Posts tagged Labs

As a few people have requested, our magical URL shortening service at http://lncn.eu now comes with a delicious API. It’s directly compatible with the is.gd API, and is so simple that even a monkey could use it (providing the monkey was familiar with the basics of HTTP GET and URL encoding).

Its usage is very simple. All you need to do is call http://lncn.eu/api with the GET parameter ‘longurl’ set to a URL encoded version of the URL you want shrinking. For example:

http://lncn.eu/api?longurl=http%3A%2F%2Fexample.com

The site will then return (in plaintext) the shortened URL, or if you’ve broken it a HTTP 500 error code.

http://lncn.eu/uv

It’s really that easy. More changes are in the pipeline, and as always I am taking requests.

I thought you might be interested in taking a look at my new URL minifier: http://lncn.eu

This one is just for the University, operated entirely in-house, and because it’s a Labs project we can make it do what you want. Got something cool you want to see in a URL minifier? Want it to check links on occasion to make sure they’re working? Want to be able to change the destination of a link? Want to see custom namespaces for your links? Let me know.

Over the last couple of weeks, the Online Services Team (the nice bunch of people in ICT who look after – in broad terms – websites that do things) has acquired a shiny new server to muck around with and develop on. For the most part this involves Alex and myself slamming bits of the University together in weird and wonderful ways that nobody has thought of yet and seeing what sticks, what falls apart and what makes people complain. We’re calling the server (and the whole process) Labs.

“But wait!” I hear you cry. “Don’t we already have the Learning Labs?”. The answer is “yes” – we’re not reinventing the wheel here. What we’re doing is looking at new and better ways of building what we should be doing anyway, things like integrated search for the Library, improved room bookings, unified preference systems, improved customer support and sensible listings of the University’s websites (I think the most esoteric thing we’re working on is Touch, which uses RFID to enhance the Digital Signage project. Learning Labs, on the other hand, looks at pushing boundaries in new and interesting ways (as well as hopefully providing a platform for people to develop things which use the data we’re exposing).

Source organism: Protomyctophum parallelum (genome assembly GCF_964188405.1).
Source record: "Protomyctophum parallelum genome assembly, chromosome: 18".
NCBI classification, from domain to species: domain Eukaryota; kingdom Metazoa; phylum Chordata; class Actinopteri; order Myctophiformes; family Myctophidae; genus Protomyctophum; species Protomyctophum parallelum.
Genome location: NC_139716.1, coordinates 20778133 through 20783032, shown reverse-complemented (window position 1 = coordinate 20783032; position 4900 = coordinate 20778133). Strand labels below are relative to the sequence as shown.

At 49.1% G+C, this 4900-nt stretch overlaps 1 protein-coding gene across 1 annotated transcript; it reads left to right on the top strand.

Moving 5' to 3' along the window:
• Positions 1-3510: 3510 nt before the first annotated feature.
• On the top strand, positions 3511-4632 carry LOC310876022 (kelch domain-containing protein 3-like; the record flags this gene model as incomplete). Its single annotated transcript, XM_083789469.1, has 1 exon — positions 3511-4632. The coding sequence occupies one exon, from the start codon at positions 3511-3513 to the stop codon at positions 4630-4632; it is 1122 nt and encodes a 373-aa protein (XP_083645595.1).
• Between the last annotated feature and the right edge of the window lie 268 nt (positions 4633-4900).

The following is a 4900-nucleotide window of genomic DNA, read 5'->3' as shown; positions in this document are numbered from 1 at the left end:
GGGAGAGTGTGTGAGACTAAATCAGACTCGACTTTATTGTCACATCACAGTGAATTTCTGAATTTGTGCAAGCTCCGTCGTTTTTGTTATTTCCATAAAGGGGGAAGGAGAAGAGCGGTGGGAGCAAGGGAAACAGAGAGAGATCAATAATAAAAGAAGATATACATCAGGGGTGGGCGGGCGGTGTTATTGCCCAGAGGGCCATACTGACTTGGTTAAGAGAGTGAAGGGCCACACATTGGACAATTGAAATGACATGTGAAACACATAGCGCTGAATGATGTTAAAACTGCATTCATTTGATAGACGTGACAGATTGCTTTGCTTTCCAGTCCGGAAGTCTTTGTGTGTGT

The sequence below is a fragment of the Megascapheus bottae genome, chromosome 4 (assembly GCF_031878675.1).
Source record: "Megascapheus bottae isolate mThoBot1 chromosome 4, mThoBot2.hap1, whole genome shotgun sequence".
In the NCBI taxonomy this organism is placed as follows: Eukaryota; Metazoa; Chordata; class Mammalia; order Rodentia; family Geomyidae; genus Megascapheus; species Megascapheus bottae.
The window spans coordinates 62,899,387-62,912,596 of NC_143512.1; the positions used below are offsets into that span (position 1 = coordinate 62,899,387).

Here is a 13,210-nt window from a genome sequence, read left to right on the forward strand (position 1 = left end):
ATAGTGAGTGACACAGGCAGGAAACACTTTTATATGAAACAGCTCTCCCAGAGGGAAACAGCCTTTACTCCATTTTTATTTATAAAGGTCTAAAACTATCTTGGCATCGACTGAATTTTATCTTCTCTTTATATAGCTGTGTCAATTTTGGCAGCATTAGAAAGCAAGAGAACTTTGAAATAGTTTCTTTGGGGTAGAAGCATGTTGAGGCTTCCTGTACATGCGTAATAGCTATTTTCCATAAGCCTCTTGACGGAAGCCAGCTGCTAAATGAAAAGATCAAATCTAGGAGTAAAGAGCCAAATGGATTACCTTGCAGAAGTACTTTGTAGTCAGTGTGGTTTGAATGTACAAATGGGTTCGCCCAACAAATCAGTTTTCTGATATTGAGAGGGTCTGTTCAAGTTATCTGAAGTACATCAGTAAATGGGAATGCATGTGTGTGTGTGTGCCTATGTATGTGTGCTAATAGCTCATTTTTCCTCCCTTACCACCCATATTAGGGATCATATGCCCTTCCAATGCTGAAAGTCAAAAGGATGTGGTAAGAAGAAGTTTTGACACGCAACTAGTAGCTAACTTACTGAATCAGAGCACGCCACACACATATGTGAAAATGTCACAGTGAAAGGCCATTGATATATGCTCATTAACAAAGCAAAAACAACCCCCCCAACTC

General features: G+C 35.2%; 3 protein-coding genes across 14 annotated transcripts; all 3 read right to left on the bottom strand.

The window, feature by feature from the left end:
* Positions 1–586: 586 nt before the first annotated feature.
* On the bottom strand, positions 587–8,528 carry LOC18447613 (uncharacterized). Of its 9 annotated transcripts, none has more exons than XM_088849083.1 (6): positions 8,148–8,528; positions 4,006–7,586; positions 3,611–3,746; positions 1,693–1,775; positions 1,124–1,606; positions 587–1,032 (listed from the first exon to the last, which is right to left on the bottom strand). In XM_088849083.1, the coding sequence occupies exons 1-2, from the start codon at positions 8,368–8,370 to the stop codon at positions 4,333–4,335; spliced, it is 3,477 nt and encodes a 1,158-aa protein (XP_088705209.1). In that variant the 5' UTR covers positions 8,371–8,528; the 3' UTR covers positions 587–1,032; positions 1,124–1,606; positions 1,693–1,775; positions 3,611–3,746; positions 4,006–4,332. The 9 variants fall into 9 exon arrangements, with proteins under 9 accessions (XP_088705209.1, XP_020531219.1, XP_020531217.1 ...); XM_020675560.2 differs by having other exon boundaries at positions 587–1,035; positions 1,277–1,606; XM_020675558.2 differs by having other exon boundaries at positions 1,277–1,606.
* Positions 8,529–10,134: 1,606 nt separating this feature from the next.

Want to see something cool come from ICT? Let me know and we’ll see if it lines up with anything we want to try.

Last week I headed off to a conference in London called Dev8D, where I met a few hundred other developers from the HE sector (and others) and spent my time brainstorming ideas, messing about with RFID tags, mashing data together, attending workshops on the future of data representation, writing an iPhone app, learning to use the Force, drinking far too much complementary tea and coffee and fighting the mess that is the Underground on a weekend. In short, it was awesome fun. Out of it I’ve gleaned loads of useful bits and pieces which I can now use to push the bits of the University that I can get my hands on into the future with impunity, because somebody else has already done the research and I now know who.

Next up, Posters. We’re still waiting for our new development server on which the Online Services Team can develop, stage, test and show off our latest inventions. Once that’s up and running you’ll be able to have a go at breaking it and we’ll be open for feedback. Posters will also be the first production University site (albeit beta) to use our new CWD 2.0, and will also be providing data as RSS in the initial release, with JSON and XML further down the line. The ability for groups such as student societies to add posters, along with a streamlined online approval process, will be in place ready for once Posters leaves beta.

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